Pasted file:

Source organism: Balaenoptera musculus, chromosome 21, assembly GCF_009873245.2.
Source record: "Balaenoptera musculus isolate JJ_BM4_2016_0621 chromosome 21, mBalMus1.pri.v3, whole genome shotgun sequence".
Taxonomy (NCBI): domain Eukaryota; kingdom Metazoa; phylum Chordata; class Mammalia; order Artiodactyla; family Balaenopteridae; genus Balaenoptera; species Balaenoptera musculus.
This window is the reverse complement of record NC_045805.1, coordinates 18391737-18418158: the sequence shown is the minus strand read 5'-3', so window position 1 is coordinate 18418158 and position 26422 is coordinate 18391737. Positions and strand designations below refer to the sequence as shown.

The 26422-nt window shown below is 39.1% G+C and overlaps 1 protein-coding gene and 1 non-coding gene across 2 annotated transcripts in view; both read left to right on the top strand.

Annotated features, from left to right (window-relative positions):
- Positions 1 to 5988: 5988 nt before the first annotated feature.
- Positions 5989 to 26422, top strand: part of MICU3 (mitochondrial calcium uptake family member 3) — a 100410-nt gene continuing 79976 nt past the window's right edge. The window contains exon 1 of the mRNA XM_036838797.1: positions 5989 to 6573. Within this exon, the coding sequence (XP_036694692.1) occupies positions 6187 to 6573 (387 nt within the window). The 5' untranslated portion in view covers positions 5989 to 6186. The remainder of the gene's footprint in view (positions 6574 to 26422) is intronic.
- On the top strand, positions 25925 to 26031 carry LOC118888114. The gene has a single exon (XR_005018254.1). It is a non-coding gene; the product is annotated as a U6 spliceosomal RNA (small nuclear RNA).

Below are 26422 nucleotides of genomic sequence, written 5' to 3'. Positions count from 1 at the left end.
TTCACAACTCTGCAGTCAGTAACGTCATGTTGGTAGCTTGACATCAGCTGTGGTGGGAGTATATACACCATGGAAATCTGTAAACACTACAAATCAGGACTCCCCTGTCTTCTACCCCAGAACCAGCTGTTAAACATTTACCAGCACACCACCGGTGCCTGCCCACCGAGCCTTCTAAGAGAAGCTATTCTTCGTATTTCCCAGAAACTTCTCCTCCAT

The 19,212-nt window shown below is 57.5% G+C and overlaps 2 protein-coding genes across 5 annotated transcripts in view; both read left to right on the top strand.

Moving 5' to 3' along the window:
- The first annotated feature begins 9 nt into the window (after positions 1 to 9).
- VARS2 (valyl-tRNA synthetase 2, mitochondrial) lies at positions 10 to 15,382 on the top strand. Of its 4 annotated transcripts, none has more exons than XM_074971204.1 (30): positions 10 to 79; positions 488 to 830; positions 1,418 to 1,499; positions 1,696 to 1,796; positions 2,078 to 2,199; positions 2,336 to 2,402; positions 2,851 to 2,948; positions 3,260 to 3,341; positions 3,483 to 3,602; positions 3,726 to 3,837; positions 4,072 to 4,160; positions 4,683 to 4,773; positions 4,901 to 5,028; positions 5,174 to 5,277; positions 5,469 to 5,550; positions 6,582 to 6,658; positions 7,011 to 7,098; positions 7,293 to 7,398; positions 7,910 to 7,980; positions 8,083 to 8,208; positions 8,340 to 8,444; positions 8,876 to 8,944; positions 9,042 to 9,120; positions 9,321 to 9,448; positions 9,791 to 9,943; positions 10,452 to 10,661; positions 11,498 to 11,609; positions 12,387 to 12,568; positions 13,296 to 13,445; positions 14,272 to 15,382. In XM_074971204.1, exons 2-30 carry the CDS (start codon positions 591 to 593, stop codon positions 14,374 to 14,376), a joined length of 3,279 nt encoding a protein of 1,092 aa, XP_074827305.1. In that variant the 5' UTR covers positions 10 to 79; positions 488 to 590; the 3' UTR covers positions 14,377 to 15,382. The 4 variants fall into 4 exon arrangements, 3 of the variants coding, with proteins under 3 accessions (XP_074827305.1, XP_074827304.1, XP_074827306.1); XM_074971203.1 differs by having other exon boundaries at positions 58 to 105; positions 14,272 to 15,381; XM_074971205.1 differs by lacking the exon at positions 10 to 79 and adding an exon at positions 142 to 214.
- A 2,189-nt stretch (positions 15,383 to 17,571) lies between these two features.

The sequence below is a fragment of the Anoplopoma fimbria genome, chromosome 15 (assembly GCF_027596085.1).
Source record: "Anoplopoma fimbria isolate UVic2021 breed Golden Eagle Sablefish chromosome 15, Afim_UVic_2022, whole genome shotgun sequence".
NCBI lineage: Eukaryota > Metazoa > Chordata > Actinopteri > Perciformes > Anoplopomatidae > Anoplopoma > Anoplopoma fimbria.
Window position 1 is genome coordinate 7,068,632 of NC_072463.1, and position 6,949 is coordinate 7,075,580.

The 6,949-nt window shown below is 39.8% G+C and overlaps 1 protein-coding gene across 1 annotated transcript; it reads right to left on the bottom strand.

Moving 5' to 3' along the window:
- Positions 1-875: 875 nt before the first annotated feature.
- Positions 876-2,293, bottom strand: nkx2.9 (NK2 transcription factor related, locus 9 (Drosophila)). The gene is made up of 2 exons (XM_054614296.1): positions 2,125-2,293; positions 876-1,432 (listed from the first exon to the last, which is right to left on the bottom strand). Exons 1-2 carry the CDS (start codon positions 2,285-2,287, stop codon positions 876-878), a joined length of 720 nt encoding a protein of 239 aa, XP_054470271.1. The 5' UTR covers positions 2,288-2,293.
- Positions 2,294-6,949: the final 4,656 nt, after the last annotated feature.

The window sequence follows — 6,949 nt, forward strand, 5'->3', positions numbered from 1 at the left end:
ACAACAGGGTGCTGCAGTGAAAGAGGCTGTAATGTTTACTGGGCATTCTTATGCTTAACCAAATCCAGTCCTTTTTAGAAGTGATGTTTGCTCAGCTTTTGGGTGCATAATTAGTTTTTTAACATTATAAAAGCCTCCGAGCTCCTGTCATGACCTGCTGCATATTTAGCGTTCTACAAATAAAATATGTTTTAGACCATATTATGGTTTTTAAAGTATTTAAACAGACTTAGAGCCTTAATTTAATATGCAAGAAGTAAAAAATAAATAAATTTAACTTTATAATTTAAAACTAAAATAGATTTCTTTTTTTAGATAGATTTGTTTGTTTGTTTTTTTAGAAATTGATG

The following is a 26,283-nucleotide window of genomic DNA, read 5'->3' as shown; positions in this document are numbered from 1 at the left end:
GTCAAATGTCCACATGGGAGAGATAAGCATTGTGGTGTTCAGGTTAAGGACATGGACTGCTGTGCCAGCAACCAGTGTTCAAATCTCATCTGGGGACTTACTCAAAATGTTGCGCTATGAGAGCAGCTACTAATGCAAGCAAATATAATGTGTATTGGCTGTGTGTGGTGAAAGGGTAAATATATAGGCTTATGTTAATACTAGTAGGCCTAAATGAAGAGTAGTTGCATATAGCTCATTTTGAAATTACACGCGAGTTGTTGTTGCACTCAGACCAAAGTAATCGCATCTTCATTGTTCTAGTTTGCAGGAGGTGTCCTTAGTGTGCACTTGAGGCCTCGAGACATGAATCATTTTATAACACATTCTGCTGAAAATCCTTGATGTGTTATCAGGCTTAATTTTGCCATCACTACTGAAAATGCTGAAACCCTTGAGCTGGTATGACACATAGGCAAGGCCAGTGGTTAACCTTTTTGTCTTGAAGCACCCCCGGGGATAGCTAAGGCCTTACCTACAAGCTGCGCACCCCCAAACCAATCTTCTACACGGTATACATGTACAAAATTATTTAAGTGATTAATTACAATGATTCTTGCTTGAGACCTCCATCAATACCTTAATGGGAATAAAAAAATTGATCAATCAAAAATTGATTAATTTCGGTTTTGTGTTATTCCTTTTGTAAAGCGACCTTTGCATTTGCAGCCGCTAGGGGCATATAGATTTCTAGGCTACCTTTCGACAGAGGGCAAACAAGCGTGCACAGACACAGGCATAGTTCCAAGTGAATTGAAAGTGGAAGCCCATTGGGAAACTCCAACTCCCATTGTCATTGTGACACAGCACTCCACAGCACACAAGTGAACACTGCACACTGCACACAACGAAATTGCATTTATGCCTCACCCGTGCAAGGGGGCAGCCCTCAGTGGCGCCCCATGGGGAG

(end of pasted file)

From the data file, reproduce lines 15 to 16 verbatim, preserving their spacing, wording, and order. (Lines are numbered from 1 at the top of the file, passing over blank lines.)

- VARS2 (valyl-tRNA synthetase 2, mitochondrial) lies at positions 10 to 15,382 on the top strand. Of its 4 annotated transcripts, none has more exons than XM_074971204.1 (30): positions 10 to 79; positions 488 to 830; positions 1,418 to 1,499; positions 1,696 to 1,796; positions 2,078 to 2,199; positions 2,336 to 2,402; positions 2,851 to 2,948; positions 3,260 to 3,341; positions 3,483 to 3,602; positions 3,726 to 3,837; positions 4,072 to 4,160; positions 4,683 to 4,773; positions 4,901 to 5,028; positions 5,174 to 5,277; positions 5,469 to 5,550; positions 6,582 to 6,658; positions 7,011 to 7,098; positions 7,293 to 7,398; positions 7,910 to 7,980; positions 8,083 to 8,208; positions 8,340 to 8,444; positions 8,876 to 8,944; positions 9,042 to 9,120; positions 9,321 to 9,448; positions 9,791 to 9,943; positions 10,452 to 10,661; positions 11,498 to 11,609; positions 12,387 to 12,568; positions 13,296 to 13,445; positions 14,272 to 15,382. In XM_074971204.1, exons 2-30 carry the CDS (start codon positions 591 to 593, stop codon positions 14,374 to 14,376), a joined length of 3,279 nt encoding a protein of 1,092 aa, XP_074827305.1. In that variant the 5' UTR covers positions 10 to 79; positions 488 to 590; the 3' UTR covers positions 14,377 to 15,382. The 4 variants fall into 4 exon arrangements, 3 of the variants coding, with proteins under 3 accessions (XP_074827305.1, XP_074827304.1, XP_074827306.1); XM_074971203.1 differs by having other exon boundaries at positions 58 to 105; positions 14,272 to 15,381; XM_074971205.1 differs by lacking the exon at positions 10 to 79 and adding an exon at positions 142 to 214.
- A 2,189-nt stretch (positions 15,383 to 17,571) lies between these two features.